Monday, January 11, 2010

Plain of Fancy

If you've ever watched Iron Chef or similar cooking-competition shows, you are probably impressed by the presentations and the often unconventional combinations of ingredients the contenders come up with. The innovations are a refreshing departure from the familiar meat-and-two-veg meals most of us are brought up on. The familiar, such as the roast beef, potatoes and gravy and peas here, are in the realm of "comfort food" we return to. But the unfamiliar, or the familiar put together in different ways, can be even more appealing. And it doesn't have to involve expensive ingredients or very complicated preparation. For example, consider the salmon dinner here. This is a salmon filet with blue cheese and blueberries. The baby potatoes are boiled, then seared and sprinkled with ground dried mushrooms. The asparagus is on a bed of bean sprouts. In the background is a very simple appetizer of tofu with soy sauce and a little ground ginger, sprinkled with chopped green onions.
I think we (men, women and children), should all learn as much as we can about how to prepare things from scratch, just as I think we should be able to tie our own shoes, build a fire, sew on a button or make good chocolate-chip cookies. But it does not mean I think we should always do everything from scratch just because we can. Watch the Iron Chef-type shows and you will see the featured chefs have assistants. There is a lot of chopping and blending and boiling and searing and such that takes a lot of time. And that's great.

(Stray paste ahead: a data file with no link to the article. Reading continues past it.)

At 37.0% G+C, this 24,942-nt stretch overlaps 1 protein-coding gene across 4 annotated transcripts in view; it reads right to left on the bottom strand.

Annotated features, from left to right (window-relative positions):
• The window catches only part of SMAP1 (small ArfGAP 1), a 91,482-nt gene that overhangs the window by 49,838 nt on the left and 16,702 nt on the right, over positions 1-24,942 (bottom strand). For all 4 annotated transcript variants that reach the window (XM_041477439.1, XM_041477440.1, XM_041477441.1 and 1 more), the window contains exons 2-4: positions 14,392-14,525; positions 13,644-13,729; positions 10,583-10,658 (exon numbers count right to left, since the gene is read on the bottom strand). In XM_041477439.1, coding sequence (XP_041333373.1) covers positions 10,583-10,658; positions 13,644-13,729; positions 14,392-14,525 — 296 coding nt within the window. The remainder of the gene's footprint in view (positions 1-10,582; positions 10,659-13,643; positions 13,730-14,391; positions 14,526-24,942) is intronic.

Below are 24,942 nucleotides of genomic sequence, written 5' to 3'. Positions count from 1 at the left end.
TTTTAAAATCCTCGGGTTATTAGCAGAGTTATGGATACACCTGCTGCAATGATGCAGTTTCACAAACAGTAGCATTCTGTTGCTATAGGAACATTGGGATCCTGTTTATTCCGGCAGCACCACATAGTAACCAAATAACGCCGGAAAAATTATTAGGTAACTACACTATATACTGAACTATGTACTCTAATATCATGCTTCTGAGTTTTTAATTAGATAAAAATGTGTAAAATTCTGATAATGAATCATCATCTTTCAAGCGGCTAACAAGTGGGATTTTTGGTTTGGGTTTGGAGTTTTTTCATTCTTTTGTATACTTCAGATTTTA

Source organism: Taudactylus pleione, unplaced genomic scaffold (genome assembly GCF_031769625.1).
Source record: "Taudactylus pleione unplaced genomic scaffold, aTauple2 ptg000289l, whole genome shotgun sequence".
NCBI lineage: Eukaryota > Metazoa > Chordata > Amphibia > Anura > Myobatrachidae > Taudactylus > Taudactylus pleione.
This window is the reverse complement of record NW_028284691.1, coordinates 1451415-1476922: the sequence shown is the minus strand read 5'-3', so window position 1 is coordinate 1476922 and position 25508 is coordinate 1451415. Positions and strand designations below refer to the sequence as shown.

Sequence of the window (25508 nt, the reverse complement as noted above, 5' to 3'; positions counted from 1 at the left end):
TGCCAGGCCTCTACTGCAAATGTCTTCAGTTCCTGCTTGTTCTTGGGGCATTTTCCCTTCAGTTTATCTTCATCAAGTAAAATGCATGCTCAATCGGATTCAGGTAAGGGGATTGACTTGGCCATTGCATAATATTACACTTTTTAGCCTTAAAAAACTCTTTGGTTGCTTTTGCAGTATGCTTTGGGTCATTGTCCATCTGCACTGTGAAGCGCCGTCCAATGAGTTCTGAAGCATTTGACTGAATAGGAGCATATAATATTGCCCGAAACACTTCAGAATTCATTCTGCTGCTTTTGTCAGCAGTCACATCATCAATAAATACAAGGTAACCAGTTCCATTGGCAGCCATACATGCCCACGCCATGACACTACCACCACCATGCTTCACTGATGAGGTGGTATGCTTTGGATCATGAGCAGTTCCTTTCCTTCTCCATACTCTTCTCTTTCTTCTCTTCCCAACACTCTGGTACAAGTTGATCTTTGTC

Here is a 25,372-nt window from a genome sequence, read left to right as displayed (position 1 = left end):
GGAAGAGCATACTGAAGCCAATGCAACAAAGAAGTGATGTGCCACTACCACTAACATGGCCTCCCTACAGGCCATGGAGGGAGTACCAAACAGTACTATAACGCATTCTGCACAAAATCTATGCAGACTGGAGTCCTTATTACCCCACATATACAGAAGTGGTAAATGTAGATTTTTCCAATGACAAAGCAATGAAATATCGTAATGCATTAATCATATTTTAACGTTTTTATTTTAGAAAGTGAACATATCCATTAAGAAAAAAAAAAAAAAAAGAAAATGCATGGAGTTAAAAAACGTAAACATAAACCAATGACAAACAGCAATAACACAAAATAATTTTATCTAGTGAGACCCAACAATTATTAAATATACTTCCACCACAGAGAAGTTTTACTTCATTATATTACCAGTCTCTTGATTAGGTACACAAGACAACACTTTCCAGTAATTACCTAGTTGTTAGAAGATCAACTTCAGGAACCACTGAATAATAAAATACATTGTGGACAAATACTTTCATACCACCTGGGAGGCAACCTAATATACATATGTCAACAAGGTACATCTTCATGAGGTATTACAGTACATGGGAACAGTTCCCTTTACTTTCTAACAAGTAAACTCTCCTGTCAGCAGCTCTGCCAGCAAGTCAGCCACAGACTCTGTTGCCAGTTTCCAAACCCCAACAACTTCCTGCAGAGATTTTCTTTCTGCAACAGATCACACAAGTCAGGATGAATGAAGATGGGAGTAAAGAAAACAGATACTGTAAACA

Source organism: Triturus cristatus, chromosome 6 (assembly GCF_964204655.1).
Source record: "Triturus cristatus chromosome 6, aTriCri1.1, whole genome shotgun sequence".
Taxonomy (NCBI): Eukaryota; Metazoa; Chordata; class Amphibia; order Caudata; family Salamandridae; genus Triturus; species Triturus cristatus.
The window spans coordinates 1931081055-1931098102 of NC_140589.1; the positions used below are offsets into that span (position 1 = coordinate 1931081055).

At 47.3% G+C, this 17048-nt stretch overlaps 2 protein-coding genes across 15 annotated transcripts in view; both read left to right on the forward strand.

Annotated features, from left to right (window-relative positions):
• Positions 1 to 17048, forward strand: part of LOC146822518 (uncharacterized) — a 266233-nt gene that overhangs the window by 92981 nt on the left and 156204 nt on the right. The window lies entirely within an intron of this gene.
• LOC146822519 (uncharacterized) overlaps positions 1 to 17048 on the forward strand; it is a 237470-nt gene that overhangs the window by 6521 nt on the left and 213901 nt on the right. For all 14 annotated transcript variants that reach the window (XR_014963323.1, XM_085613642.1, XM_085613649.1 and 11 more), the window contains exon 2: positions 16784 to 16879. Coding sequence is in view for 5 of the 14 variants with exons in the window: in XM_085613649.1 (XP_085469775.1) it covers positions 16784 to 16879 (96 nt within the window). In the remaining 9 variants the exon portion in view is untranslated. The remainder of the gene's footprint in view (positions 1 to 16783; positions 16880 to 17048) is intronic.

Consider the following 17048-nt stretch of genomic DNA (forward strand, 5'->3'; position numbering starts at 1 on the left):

But with this salmon dinner, for example, I used two pots--a small stainless saucepan with lid to boil, then sear the potatoes, and a small frypan with a lid to sear, then slow-simmer the salmon. The bean sprouts were simply rinsed and drained. The asparagus spears were individually flash frozen, so I "cooked" them by microwave for 30 seconds and sprinkled a little sesame oil on top. The potatoes were cut at quarters and about halfway through, boiled, then seared at high temperature with half olive oil and half canola oil, then sprinkled with salt and ground pepper and dried mushroom before serving. The salmon was also frozen, cut from a big slab. I sprayed the filet with olive oil and sprinkled the skin side with salt and pepper, squeezed a lemon and a lime over the top, then seared it skin-side down, adding a splash of white wine and covering, reducing the heat to simmer until it was done.
The "fancy" sauce is blue cheese, crumbled with a tablespoon of mayonaise (real, not salad dressing!), and a dribble of lemon juice. After spooning it over the salmon, I added several frozen blueberries. Yes, frozen.
The decoration is just salad herbs, a bit of red bell peper, and thin slices of the lemon and lime. It has the combination of eye appeal, color, texture, flavor variety, and healthful ingredients that all meals (ideally) should have, and cost perhaps $1 at most for the ingredients. I'd say that makes it almost qualify as "comfort food."